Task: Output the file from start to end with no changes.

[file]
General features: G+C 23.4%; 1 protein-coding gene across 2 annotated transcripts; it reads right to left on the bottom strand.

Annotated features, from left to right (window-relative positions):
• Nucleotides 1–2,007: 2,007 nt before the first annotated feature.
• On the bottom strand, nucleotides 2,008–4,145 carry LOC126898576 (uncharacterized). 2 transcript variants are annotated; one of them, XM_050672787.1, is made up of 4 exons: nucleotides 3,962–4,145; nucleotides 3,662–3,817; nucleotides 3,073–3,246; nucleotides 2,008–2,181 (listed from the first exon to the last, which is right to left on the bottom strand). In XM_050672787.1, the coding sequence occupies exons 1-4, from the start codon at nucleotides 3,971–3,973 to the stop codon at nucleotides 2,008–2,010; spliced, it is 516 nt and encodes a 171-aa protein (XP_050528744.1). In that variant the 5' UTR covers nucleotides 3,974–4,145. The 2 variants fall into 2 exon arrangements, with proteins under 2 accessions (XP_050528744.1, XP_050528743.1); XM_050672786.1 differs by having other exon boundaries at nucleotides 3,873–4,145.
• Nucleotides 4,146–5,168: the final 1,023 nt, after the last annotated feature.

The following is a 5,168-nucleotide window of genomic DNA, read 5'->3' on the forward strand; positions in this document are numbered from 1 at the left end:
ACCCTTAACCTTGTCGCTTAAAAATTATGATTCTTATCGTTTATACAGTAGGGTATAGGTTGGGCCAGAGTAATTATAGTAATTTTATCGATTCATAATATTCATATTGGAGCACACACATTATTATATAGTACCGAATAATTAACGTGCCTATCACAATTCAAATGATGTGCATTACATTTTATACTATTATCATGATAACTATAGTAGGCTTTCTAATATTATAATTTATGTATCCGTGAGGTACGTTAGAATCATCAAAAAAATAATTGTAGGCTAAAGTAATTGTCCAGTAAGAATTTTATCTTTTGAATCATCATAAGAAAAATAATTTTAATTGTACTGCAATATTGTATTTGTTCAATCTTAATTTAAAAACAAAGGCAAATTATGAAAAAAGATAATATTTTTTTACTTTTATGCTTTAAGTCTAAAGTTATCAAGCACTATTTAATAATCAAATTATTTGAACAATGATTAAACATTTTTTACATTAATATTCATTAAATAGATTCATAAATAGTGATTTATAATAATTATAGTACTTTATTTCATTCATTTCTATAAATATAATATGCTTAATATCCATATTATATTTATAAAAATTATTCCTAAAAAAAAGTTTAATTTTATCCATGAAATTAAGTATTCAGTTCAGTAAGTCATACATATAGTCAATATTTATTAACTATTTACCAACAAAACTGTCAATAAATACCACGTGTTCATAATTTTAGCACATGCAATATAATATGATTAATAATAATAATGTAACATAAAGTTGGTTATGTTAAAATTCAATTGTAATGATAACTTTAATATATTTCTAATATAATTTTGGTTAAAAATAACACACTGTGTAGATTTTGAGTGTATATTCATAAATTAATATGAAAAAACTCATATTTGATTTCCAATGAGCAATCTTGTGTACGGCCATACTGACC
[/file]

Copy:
General features: G+C 23.4%; 1 protein-coding gene across 2 annotated transcripts; it reads right to left on the bottom strand.

Annotated features, from left to right (window-relative positions):
• Nucleotides 1–2,007: 2,007 nt before the first annotated feature.
• On the bottom strand, nucleotides 2,008–4,145 carry LOC126898576 (uncharacterized). 2 transcript variants are annotated; one of them, XM_050672787.1, is made up of 4 exons: nucleotides 3,962–4,145; nucleotides 3,662–3,817; nucleotides 3,073–3,246; nucleotides 2,008–2,181 (listed from the first exon to the last, which is right to left on the bottom strand). In XM_050672787.1, the coding sequence occupies exons 1-4, from the start codon at nucleotides 3,971–3,973 to the stop codon at nucleotides 2,008–2,010; spliced, it is 516 nt and encodes a 171-aa protein (XP_050528744.1). In that variant the 5' UTR covers nucleotides 3,974–4,145. The 2 variants fall into 2 exon arrangements, with proteins under 2 accessions (XP_050528744.1, XP_050528743.1); XM_050672786.1 differs by having other exon boundaries at nucleotides 3,873–4,145.
• Nucleotides 4,146–5,168: the final 1,023 nt, after the last annotated feature.

The following is a 5,168-nucleotide window of genomic DNA, read 5'->3' on the forward strand; positions in this document are numbered from 1 at the left end:
ACCCTTAACCTTGTCGCTTAAAAATTATGATTCTTATCGTTTATACAGTAGGGTATAGGTTGGGCCAGAGTAATTATAGTAATTTTATCGATTCATAATATTCATATTGGAGCACACACATTATTATATAGTACCGAATAATTAACGTGCCTATCACAATTCAAATGATGTGCATTACATTTTATACTATTATCATGATAACTATAGTAGGCTTTCTAATATTATAATTTATGTATCCGTGAGGTACGTTAGAATCATCAAAAAAATAATTGTAGGCTAAAGTAATTGTCCAGTAAGAATTTTATCTTTTGAATCATCATAAGAAAAATAATTTTAATTGTACTGCAATATTGTATTTGTTCAATCTTAATTTAAAAACAAAGGCAAATTATGAAAAAAGATAATATTTTTTTACTTTTATGCTTTAAGTCTAAAGTTATCAAGCACTATTTAATAATCAAATTATTTGAACAATGATTAAACATTTTTTACATTAATATTCATTAAATAGATTCATAAATAGTGATTTATAATAATTATAGTACTTTATTTCATTCATTTCTATAAATATAATATGCTTAATATCCATATTATATTTATAAAAATTATTCCTAAAAAAAAGTTTAATTTTATCCATGAAATTAAGTATTCAGTTCAGTAAGTCATACATATAGTCAATATTTATTAACTATTTACCAACAAAACTGTCAATAAATACCACGTGTTCATAATTTTAGCACATGCAATATAATATGATTAATAATAATAATGTAACATAAAGTTGGTTATGTTAAAATTCAATTGTAATGATAACTTTAATATATTTCTAATATAATTTTGGTTAAAAATAACACACTGTGTAGATTTTGAGTGTATATTCATAAATTAATATGAAAAAACTCATATTTGATTTCCAATGAGCAATCTTGTGTACGGCCATACTGACC